More than a few times per month, I have patients comment that they think others perceive them as being lazy. Whether they like to "sleep in" or have trouble getting up in the mornings, or if they’re prone to taking naps in the afternoon, their sleepiness often elicits other’s perception of them as being lazy or unproductive. Add to this a saying from Proverbs: "Laziness brings on deep sleep, and the shiftless man goes hungry." Given that this type of work ethic runs deep in our modern day culture, it’s difficult to avoid being called lazy if you’re not the first one in the office and the last one to leave.
However, laziness may have less to do with sleep than it does with how well one is breathing while they’re sleeping. Without assessing the latter, it would be wrong to assume the former.
Sleepy or Sleep Deprived?
Typically, most self professed "lazy" people don’t look forward to waking up in the morning. On more than one occasion, patients have complained that they "curse the mornings" when they have to get up. Often it takes multiple cups of coffee, or vigorous exercise, before they feel even somewhat functional. Naps are also a requisite for most of these people and almost all of them crash at night, completely exhausted by the time they get to bed. In the morning, they never feel refreshed—always feeling like they’ve slept only for a few hours.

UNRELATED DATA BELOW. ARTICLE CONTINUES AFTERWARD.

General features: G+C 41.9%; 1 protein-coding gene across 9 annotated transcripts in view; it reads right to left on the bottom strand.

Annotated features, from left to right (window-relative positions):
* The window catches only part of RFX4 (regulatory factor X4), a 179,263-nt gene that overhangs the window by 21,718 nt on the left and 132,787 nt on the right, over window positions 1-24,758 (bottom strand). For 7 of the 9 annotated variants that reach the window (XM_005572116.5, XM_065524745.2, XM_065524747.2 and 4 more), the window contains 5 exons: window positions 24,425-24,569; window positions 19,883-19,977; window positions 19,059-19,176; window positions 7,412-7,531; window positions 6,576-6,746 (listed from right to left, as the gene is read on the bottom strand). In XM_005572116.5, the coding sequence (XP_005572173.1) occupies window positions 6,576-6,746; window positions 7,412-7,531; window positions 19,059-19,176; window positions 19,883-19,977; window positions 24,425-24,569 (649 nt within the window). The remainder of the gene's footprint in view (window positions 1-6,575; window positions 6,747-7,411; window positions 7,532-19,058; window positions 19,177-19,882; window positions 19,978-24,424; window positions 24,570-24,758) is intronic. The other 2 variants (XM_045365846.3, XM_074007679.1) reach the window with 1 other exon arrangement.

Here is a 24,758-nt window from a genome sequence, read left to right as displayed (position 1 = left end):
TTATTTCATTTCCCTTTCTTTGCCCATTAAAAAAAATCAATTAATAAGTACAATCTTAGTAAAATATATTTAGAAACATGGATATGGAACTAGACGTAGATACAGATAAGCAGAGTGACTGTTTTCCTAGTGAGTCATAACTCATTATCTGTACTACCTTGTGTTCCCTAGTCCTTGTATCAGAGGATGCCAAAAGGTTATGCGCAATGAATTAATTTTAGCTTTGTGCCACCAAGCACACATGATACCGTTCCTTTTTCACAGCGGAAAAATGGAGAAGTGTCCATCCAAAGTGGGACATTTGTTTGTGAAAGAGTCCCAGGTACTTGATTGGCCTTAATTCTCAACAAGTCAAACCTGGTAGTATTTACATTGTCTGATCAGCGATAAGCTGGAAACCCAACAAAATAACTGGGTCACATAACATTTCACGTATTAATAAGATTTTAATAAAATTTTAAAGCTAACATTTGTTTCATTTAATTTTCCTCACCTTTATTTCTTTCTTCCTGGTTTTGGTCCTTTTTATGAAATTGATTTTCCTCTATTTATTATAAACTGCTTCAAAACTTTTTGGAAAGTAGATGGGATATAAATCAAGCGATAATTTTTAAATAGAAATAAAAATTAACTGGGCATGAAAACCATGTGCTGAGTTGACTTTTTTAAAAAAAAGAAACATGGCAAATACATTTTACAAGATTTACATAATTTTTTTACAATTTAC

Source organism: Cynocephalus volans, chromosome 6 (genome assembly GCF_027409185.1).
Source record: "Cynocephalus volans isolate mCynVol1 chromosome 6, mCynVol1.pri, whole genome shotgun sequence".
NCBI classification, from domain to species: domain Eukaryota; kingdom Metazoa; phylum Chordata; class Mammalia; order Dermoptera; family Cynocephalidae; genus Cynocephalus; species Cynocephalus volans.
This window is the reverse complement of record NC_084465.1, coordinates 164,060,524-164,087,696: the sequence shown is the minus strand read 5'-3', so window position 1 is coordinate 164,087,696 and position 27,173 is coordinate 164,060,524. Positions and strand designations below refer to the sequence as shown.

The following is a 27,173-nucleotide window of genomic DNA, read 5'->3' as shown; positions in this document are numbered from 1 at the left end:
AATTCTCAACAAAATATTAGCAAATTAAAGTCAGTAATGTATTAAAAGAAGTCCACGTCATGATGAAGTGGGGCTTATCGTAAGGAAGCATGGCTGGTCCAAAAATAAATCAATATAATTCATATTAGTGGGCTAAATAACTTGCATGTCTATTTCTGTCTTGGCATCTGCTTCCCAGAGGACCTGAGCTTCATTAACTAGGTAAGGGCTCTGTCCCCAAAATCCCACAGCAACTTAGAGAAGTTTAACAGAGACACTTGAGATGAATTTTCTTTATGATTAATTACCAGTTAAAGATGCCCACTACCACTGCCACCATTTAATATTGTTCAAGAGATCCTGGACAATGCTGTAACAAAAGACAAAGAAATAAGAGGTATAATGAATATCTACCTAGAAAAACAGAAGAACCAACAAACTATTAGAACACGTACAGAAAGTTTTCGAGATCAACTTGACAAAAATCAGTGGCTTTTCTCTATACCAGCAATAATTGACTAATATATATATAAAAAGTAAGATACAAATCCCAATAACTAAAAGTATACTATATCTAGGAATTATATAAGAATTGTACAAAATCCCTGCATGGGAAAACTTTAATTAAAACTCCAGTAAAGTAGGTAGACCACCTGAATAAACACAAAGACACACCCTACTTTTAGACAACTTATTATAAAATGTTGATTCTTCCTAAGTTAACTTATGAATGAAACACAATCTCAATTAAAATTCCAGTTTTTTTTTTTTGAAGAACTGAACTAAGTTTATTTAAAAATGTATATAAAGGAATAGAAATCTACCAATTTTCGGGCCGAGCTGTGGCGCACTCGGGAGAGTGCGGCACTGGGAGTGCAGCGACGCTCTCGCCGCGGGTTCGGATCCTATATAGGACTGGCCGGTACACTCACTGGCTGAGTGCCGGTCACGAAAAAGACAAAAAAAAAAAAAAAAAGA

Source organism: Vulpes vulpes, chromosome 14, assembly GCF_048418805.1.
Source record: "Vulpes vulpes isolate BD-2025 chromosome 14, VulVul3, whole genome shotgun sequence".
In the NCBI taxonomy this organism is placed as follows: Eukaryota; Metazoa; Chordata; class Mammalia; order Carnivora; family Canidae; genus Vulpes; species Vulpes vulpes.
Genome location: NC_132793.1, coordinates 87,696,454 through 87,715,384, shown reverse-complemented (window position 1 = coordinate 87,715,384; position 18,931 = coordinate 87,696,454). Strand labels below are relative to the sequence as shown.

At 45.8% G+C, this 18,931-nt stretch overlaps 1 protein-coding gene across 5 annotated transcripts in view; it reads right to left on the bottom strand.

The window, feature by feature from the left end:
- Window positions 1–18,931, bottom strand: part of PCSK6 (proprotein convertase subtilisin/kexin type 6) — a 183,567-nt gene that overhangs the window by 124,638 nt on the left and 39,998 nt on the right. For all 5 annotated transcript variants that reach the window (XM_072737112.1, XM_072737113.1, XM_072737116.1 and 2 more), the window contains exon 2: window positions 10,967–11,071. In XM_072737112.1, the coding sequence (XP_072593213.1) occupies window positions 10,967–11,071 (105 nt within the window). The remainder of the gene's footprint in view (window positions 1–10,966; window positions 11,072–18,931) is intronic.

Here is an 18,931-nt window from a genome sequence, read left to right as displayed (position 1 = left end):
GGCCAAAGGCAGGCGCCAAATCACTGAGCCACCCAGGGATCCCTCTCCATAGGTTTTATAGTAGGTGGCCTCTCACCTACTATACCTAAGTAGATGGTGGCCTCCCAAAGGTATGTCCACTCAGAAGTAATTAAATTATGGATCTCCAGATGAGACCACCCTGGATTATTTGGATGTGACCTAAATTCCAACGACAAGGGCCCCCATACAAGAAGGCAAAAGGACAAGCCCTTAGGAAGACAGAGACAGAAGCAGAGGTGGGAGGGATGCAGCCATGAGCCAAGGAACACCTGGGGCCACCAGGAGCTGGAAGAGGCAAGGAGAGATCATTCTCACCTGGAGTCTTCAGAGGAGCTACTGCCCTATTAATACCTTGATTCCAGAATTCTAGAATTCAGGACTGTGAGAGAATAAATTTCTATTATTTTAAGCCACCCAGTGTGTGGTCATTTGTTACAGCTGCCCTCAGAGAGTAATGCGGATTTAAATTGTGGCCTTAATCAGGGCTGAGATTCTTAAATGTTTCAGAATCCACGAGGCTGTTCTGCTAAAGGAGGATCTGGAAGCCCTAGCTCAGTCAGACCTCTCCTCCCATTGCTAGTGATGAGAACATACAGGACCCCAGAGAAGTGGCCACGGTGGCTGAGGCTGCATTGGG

The other common misperception people have about other sleepy people is that they must have trouble sleeping or that they have insomnia. However, what many supposed "lazy" people suffer from is not usually due to insomnia—they can fall asleep just fine. In fact, many of these people fall asleep too easily. The difference is, these people just can’t wake up once they do fall asleep.
So, if these people are not sleep deprived, sleeping more than their peers, why do these people seem so tired and "lazy" all the time? The true answer lies in how well they’re breathing while they’re sleeping.
To Breathe Or Not To Breathe
Many supposed "lazy" people that I see in my practice often have a sleep breathing problem called Upper Airway Resistance Syndrome (or UARS for short). This often occurs to those who have a smaller than average airway opening, or a bigger than average tongue to jaw size ratio. And for those who suffer from UARS, this is the primary reason why they’re not getting the deep and restful sleep that they truly need and desperately desire.
It’s taken for granted that all humans have rigid, open windpipes that allow air to pass easily from the nose through the lungs. What’s unique about the human upper airway, however, is that due to our unique ability to talk, our voice boxes are much lower down, underneath the tongue, which forces the tongue to rotate backwards. This is fine when you’re awake, but when you’re on your back, the tongue and voice box falls back partially due to gravity. Furthermore, when you go into deep sleep, your throat and tongue muscles relax, then with a bit of deep inspiration, the tongue falls back completely to occlude the 1-2 mm airway space behind the tongue.